Volume 63 Issue 2 February 2013

Who is and who is not an American? The question goes back to the Revolution. The answer is always changing, says Tim Stanley.

Tim Pat Coogan points the finger of blame for the Great Famine at ministers in Lord Russell’s government, which came to power in 1846, and sees echoes of the disaster in the Republic’s current economic plight.

A pioneer of global governance, Lionel Curtis is all but forgotten today. His ideas, says Tom Cargill, are in urgent need of reassessment.

The wedding of Elizabeth Stuart and Frederick V took place on February 14th 1613.

The celebrated little person was married on February 10th, 1863.

The wedding of Elizabeth Stuart and Frederick V took place on February 14th 1613.

Atheism today is widely perceived to be the opposite of spirituality. This assumption is turned on its head when we look at the neglected origins of the Victorian ‘non-believing’ movement, epitomised by the controversial freethinker, William Stewart Ross, says Alastair Bonnett. 

George T. Beech investigates whether a King of Wessex adopted a new name for his country in 828, but failed to implement the change.

Jerome Carson and Elizabeth Wakely explore the mental illnesses suffered by some famous historical figures and consider the impact on their lives and achievements.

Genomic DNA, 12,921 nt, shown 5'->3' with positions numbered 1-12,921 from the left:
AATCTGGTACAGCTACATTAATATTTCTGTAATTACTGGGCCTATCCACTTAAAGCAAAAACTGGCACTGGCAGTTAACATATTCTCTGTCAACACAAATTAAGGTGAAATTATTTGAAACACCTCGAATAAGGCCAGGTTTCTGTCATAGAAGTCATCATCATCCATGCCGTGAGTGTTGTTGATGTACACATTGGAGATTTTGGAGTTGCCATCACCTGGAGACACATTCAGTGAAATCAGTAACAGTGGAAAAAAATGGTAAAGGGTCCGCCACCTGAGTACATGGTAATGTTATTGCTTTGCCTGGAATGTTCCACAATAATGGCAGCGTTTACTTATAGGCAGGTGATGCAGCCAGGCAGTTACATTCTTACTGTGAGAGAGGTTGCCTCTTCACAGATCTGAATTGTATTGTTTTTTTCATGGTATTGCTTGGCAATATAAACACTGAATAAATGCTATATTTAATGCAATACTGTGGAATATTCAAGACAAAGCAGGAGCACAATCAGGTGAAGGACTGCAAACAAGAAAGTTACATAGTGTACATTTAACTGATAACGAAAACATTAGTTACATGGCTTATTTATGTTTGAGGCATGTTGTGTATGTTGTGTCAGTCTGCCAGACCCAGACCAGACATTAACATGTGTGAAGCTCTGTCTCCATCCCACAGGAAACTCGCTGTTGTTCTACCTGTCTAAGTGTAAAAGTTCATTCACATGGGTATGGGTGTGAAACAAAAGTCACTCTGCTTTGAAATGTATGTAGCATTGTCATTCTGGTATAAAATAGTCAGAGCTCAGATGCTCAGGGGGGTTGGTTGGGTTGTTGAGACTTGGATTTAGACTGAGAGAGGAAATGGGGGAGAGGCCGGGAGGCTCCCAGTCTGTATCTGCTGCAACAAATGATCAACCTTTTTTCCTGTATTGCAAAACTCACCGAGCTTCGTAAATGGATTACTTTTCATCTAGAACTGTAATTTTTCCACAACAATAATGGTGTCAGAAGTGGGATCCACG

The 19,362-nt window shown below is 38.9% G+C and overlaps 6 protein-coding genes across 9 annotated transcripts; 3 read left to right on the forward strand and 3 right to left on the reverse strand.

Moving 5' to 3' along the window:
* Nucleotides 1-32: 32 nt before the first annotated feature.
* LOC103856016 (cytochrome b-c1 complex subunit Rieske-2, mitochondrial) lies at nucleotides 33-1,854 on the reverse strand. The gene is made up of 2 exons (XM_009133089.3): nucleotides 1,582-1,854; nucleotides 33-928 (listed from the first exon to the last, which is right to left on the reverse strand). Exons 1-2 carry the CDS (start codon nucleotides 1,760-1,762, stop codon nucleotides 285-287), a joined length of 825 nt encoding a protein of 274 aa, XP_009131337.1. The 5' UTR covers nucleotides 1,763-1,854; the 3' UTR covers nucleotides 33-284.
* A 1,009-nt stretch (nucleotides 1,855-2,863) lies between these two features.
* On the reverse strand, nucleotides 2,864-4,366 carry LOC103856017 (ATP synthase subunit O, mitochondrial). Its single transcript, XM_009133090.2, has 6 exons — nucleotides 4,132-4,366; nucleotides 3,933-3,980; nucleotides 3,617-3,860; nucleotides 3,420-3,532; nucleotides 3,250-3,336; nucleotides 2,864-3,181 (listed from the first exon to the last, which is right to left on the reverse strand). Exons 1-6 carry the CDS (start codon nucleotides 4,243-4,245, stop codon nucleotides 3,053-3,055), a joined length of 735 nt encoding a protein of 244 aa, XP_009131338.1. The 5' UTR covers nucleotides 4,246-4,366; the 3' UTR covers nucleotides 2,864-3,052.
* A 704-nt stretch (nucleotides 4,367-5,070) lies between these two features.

A new online resource opens up possibilities for interpreting the infrastructure of the Roman world, says Jasmine Pui.

Victoria Gardner looks back at earlier attitudes to Britain’s press freedom and how the withdrawal of the Licensing Act of 1662 spawned a nation of news addicts.

For all its faults C.E Hamshere’s account of Francis Drake’s 16th-century circumnavigation, published in History Today in 1967, applies a historical imagination lacking in more recent studies, argues Hugh Bicheno.

The Vikings are back with a vengeance, writes Jeffrey Richards

Victoria Gardner looks back at earlier attitudes to Britain’s press freedom and how the withdrawal of the Licensing Act of 1662 spawned a nation of news addicts.

Deborah Cohen opens the archives of the Scottish Marriage Guidance Council, founded in 1946, and finds that couples in the postwar years were more than happy to air their dirty linen.

Christian Byzantium and the Muslim Abbasid caliphate were bitter rivals. Yet the necessities of trade and a mutual admiration of ancient Greece meant that there was far more to their relationship than war, as Jonathan Harris explains.

The German First World War commander Paul von Lettow-Vorbeck has been described as the 20th century’s greatest guerrilla leader for his undefeated campaign in East Africa. Is the legend justified? 

Roger Hudson pictures British gunboat diplomacy in Egypt in 1882.

Philip Baker considers the lasting impact of the Levellers’ famous efforts to reform the English state in the aftermath of the Civil Wars by means of written agreements guaranteeing the sovereignty of the people.

Seth Alexander Thévoz looks at how Victorian clubs in London’s West End played a role in oiling the nation’s political wheels.

The ill-fated fortress was opened on February 14th 1938.